The challenge has always been balancing a design business and the opportunities it offers with commercial realities and one’s sense of sanity. The highlight is actually getting better at managing the challenges which is often driven by questioning the mechanisms behind whatever design problems or issues are presented. Like design its an evolutionary process that will continue to shift and change throughout my career. If it doesn’t then I know it is probably time to do something else.

Where do you turn for inspiration, and which architects or designers have had the biggest influence on your work?

For inspiration we tend not to look directly at the design industry. Inspiration comes from a variety of sources, a newspaper article, a piece of art, a landscape, a podcast, the structure of conversation or anything really that may trigger an idea or a connection to another idea. Generally, we admire anyone – be it architects and designers, or any profession that as a product of its endeavours, opens the door for critical debate and secondly produces something tangible. Anyone in this industry knows just how hard it can be to get something built.


Aesop Claremont designed by Russell & George, image courtesy Stephen Nicholls.


What excites or frustrates you about the current state of Australian architecture and design?

It’s always an exciting time to do any design work, the frustrating thing at the moment is that design is being confused with curatorial shopping. Design is about creation. What we are finding more and more is that design is being mistaken for an assemblage of other designer’s work or designed pieces to create a lovely image rather than the creation of a dynamic spatial concept.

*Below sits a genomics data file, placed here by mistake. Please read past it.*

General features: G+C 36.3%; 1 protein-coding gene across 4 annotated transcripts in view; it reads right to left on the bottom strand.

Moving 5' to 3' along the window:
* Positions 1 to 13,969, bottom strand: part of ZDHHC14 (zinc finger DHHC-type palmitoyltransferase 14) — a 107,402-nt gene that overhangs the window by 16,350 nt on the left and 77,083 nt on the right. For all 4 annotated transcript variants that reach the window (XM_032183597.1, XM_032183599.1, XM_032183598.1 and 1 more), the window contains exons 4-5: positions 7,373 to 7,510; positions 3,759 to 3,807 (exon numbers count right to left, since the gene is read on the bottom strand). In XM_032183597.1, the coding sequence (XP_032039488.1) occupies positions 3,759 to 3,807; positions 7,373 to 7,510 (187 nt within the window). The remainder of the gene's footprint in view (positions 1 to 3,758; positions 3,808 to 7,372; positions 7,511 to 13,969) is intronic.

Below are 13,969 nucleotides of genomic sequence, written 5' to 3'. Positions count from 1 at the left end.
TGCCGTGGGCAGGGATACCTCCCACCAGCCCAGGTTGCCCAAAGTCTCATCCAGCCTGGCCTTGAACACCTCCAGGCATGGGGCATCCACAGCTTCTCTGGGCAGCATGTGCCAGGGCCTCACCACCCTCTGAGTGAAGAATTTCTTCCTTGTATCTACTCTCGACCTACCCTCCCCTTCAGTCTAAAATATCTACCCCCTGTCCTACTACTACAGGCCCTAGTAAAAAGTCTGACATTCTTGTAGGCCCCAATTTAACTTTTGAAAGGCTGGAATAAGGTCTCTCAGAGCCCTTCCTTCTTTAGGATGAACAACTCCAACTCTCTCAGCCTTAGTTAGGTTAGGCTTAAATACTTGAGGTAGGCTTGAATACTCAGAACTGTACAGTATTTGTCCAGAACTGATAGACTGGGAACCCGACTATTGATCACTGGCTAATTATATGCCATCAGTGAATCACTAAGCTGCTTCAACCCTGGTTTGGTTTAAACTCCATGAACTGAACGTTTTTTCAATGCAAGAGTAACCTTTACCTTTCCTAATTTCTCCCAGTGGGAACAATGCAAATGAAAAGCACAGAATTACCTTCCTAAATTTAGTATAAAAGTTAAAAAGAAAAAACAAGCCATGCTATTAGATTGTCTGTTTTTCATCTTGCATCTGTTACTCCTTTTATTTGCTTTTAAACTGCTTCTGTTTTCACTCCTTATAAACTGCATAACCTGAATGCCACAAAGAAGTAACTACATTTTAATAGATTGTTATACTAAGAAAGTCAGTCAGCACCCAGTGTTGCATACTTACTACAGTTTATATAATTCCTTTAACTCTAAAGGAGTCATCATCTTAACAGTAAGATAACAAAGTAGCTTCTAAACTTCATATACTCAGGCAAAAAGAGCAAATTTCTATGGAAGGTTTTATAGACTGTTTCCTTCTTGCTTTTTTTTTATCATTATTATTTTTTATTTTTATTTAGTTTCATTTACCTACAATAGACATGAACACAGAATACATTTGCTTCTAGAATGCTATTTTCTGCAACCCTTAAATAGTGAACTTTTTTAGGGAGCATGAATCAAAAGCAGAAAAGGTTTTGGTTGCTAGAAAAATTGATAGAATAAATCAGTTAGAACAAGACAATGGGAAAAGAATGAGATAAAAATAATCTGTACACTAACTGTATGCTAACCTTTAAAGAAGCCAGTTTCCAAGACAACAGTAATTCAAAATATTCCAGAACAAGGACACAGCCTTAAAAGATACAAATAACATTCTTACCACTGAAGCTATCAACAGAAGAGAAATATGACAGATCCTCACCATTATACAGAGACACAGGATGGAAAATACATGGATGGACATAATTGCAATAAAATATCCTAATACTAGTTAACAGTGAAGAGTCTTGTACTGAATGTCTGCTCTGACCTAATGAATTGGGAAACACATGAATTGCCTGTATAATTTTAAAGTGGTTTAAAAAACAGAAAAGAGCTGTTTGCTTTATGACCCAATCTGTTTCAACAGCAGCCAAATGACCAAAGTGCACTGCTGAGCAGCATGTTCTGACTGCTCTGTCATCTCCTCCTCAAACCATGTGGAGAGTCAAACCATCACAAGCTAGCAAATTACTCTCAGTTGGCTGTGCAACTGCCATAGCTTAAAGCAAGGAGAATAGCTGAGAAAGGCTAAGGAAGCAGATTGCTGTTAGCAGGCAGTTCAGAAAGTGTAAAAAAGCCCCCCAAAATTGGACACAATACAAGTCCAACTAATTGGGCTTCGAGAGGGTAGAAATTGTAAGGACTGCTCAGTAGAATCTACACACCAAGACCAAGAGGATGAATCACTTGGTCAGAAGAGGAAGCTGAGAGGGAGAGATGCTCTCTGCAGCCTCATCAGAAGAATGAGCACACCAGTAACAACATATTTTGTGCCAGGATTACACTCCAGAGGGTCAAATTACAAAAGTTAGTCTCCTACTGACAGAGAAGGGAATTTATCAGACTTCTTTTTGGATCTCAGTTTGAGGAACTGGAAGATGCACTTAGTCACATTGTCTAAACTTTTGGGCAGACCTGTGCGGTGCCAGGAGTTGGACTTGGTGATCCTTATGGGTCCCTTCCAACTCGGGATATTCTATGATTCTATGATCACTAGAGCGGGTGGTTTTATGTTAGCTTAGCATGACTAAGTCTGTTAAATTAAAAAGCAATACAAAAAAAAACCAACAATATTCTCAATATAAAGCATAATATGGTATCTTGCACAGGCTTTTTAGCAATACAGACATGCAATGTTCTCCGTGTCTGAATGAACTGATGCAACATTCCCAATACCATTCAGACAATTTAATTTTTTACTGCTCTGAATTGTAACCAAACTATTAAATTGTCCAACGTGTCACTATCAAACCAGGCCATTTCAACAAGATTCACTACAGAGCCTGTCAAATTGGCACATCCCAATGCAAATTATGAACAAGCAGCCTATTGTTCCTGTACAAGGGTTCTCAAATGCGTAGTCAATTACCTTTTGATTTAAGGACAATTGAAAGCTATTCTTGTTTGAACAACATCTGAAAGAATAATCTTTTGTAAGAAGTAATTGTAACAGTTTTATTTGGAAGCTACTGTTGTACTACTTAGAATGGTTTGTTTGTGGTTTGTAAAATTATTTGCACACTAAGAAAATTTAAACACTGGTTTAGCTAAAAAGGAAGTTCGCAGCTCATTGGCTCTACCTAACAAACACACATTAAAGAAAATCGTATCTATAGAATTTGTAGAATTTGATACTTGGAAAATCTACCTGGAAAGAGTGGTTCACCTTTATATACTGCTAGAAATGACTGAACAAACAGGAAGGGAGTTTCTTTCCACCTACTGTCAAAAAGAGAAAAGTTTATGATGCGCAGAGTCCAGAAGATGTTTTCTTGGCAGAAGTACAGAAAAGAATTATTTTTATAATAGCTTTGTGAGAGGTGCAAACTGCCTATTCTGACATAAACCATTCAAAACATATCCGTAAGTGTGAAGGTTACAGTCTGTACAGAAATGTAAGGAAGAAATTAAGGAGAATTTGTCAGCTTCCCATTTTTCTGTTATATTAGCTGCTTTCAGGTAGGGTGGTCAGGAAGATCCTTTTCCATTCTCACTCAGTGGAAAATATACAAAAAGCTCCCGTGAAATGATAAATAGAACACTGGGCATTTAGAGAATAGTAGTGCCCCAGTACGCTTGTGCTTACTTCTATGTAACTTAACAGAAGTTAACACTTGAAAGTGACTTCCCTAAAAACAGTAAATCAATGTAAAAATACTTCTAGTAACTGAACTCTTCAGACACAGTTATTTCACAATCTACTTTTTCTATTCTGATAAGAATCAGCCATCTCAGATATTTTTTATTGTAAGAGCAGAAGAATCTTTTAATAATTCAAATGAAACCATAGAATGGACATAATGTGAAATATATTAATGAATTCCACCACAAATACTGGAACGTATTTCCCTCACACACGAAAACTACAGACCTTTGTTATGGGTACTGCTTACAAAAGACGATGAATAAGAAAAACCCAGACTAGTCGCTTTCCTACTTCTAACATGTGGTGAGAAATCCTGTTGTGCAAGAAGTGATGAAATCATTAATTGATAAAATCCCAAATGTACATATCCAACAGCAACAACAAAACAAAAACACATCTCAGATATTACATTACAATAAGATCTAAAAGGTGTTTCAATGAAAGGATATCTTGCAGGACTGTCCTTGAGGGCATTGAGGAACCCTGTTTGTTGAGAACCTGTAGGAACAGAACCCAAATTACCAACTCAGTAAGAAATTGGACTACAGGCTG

Aside from the many awards you have won for the practice, what has been the proudest achievement in your career?

The proudest achievement is all about the day to day operation of a design practice and watching a group of interested and intelligent people grow in their careers. Getting design projects built is never a sole exercise, but with a framework of respect, courtesy, professionalism and dignity, it’s amazing what people can achieve, and how much they can grow professionally.

Ryan Russell's pivotal Left boutiqe project

The effortless industrial glamour of Left on Gertrude Street, Fitzroy


What is your favourite project from your own body of work and why?

It will always be my first personal project that I did back in 2006, Left fashion boutique on Gertrude Street, Melbourne. A very unique set of circumstances came together and at the end of the process I managed to find myself running a design business. Read our insightful interview with Ryan Russell about his pivotal Left boutique project here.

What is your favourite space/place in Melbourne or Sydney – is there a spot you wish you had designed?

It’s too hard to have a favourite space or place as each space meets a specific need, want or requirements depending on how one feels at a particular time. I generally don’t wish that I had designed something but rather applaud and acknowledge the designer’s role in a space I may find particularly captivating.

What are you working on currently?

We currently have about 60 projects running at the moment across all major fields of design including multi- residential developments, single houses, some large scale commercial projects along with some in-house projects we have been working on.